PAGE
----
Lakes Calhoun, Harriet, Cedar and Lake of the Isles make up the Chain of Lakes District: part of the larger Grand Rounds National Scenic Byway. These four urban lakes are connected by waterways and paths and are a favorite with locals and visitors alike. There are 13 miles of paths for biking, walking, rollerblading and, depending on the individual lake, you'll also find watercraft rentals, playgrounds and beaches. Picnicking, lounging and napping are encouraged - you'll be in good company as these are very popular places when the weather's nice.
Lake Harriet has a large bandshell where free concerts are performed during the summer months. Lake of the Isles is surrounded by large, lovely homes - many beautifully landscaped - that make for an interesting walk. Calhoun is a sailing lake and it's fun to watch the boats.
The St. Anthony's Falls Heritage Walk is a self-guided two mile walk along the Mississippi River. It is a perfect sunny day activity.
We entered the trail at Hennepin Avenue Bridge (just past the Minneapolis Post Office). The trail is marked with signs describing the history of the area or just identifying a particular sight/site. The trail takes you along the River, to the St. Anthony Falls, across the Stone Arch Bridge, across Nicollet Island, and back across the Hennepin Avenue Bridge.
In addition to the falls and bridges, other places to explore along the trail include Ard Godfrey House (oldest house in Minneapolis) and Our Lady of Lourdes Church (oldest contiuously used church). Very near to the trail are the Mills Ruins Park and Mill City Museum as well.
There are places to eat and shop along the way. For a map of the route check here: http://www.minneapolis-riverfront.com/gettingaround/riverfront_map.asp
You can do all or part of the walk; it was educational, interesting, and fun!
Named after the Catholic saint Anthony of Padua, St. Anthony's Falls is the only true waterfall on the entire length of the Mississippi River - all 2,350 miles of it. It is also considered the birthplace of Minneapolis.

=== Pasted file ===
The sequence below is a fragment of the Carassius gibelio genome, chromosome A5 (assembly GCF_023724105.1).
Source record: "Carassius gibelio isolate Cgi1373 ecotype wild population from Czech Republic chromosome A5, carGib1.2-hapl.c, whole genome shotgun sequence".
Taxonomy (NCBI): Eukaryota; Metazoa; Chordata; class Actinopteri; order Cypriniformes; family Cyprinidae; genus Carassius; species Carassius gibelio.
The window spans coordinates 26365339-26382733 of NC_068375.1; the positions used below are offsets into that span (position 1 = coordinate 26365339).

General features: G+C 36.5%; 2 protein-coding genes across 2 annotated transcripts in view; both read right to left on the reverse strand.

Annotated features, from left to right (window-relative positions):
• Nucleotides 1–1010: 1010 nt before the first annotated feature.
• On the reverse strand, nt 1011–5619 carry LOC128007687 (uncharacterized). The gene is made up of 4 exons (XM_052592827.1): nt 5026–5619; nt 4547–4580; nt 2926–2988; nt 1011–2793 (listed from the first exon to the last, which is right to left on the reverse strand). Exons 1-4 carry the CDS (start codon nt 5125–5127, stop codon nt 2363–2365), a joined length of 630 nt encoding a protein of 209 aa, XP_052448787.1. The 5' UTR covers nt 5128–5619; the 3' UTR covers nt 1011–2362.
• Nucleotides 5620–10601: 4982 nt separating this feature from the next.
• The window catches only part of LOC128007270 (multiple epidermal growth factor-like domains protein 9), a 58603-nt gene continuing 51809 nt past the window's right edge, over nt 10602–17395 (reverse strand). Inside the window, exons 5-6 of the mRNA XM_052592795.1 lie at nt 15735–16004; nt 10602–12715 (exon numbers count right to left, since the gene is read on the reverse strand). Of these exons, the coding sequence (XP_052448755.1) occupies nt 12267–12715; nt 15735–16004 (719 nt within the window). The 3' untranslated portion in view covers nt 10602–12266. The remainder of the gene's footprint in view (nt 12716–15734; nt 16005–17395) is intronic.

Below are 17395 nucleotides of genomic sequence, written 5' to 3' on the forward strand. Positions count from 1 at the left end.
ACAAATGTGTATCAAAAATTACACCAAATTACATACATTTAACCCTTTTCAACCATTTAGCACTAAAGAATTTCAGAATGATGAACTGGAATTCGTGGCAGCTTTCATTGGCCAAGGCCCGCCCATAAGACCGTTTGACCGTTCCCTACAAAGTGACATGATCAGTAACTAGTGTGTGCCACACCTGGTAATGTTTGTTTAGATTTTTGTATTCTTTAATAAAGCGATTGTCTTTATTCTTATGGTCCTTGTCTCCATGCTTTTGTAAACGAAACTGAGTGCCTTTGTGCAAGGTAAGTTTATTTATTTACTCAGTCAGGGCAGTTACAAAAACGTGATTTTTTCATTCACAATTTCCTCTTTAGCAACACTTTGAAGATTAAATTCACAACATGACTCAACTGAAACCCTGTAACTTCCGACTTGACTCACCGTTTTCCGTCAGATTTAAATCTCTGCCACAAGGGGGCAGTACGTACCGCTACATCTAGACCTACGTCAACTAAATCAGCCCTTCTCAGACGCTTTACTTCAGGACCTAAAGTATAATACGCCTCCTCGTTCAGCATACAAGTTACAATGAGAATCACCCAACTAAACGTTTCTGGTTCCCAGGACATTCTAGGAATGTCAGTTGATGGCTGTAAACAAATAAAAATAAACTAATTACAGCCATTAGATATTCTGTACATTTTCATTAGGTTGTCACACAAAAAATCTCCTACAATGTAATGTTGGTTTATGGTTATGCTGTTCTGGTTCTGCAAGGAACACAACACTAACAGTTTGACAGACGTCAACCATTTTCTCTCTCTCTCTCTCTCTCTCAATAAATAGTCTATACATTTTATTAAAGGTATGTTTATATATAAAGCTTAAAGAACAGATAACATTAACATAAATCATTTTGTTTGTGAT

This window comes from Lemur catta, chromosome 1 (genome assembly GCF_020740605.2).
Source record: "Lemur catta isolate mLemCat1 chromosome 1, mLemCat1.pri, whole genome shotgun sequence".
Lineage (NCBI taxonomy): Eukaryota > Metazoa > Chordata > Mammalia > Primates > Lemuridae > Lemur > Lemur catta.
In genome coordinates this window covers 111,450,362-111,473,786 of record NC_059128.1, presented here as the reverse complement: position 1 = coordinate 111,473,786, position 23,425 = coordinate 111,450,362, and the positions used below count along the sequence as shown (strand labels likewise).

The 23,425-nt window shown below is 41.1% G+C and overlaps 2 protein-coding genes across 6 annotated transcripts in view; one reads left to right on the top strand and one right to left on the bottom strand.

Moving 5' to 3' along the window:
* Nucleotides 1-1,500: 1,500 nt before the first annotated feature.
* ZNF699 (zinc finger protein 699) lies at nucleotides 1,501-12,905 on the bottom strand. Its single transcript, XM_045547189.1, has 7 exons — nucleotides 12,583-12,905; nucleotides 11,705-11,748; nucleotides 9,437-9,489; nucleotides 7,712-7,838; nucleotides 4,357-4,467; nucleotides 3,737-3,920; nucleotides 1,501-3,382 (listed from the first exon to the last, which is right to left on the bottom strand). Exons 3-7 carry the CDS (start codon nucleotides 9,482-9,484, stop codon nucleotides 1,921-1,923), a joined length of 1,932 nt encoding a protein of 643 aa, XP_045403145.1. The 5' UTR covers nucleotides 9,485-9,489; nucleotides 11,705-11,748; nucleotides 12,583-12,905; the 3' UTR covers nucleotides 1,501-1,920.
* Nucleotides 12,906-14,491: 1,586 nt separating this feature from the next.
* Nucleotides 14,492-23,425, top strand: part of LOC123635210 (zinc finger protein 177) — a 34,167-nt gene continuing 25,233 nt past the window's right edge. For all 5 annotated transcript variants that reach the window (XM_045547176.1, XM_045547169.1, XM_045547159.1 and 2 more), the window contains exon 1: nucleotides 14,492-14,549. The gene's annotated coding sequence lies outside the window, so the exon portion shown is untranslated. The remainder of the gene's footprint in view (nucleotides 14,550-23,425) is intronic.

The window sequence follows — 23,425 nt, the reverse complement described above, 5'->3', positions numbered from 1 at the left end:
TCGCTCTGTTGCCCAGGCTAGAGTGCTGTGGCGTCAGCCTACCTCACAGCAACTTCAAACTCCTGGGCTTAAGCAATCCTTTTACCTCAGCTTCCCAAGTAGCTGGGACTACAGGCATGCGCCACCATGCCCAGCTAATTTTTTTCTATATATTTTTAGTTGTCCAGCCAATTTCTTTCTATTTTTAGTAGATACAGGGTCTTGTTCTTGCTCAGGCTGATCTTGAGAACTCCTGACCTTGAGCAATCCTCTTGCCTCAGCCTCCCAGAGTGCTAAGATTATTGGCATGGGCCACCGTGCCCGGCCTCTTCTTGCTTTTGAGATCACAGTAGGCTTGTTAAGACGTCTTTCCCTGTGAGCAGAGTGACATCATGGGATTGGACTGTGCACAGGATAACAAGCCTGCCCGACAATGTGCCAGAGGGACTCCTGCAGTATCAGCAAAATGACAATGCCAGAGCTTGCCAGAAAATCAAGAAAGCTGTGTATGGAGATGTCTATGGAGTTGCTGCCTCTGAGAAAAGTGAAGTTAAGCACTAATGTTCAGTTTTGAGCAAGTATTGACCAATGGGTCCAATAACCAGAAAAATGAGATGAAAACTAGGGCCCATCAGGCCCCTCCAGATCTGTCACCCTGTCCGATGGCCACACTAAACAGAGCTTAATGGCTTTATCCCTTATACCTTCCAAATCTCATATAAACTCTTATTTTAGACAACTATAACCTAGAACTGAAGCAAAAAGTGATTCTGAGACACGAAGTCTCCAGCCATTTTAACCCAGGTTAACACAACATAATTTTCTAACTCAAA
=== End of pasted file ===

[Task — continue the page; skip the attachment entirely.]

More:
It had been a sacred spot for the Dakota Indians and it was here in the mid-1800s where the industrial core of the region started - where waterpower, river transportation, and railroads came together.
Flour mills and saw mills opened. People came to settle and work, and eventually build the city of Minneapolis. By 1880 Minneapolis was the flour-milling capital of the U.S. The falls would power the city and the region.
For several decades more the falls were the upper limit of commercial navigation on the Mississippi River. Between 1948 and 1963 the United States Army Corps of Engineers built 2 dams and a series of locks to make commercial navigation above Minneapolis possible.
You can get good views of the falls from many spots in the area including the Stone Arch Bridge and the Observation Deck of the Mill City Museum.
If you're interested in taking a Dam tour contact the U.S. Army Corps of Engineers at http://www.mvp.usace.army.mil/navigation/default.asp?pageid=145&subpageid=144.
Like I mentioned earlier with my Lake Calhoun tip, there is a chain of lakes that are all full of great running and biking paths as well as canoeing and other boating opportunities. In fact, you can connect to Lake Calhoun from Lake of the Isles. If you come in the summertime, you'll see tons of locals out enjoying the warm weather (it doesn't last long!) and if you're here in the winter, you'll see that there is an ice rink on the frozen surface.
Go to any of the lakes in Minneapolis during the summer. It is the best way to get out and enjoy the weather and meet people. Common activities are swimming, sailing, volleyball, rollerblading, biking, and jogging. Lake Calhoun is probably most active, with Lake Harriett and Lake of the Isles next. Lake Nokomis is quieter but scenic and Cedar Lake is quiet residential.
The one in the photo is Lake Harriett and of course it has a waling/bike/roller blade path. During the Summer months, the bandshell has concerts, Shakspeare in the Park, and Sunday morning service.
Lake Harriet in the winter (yes that's a frozen lake!), makes a great photo. In the summer, free concerts are held at the Bandshell throughout June, July, August and September.
The river is visible from many locations as it winds through the "Twin Cities" of Minneapolis and St. Paul.
This view is near the university.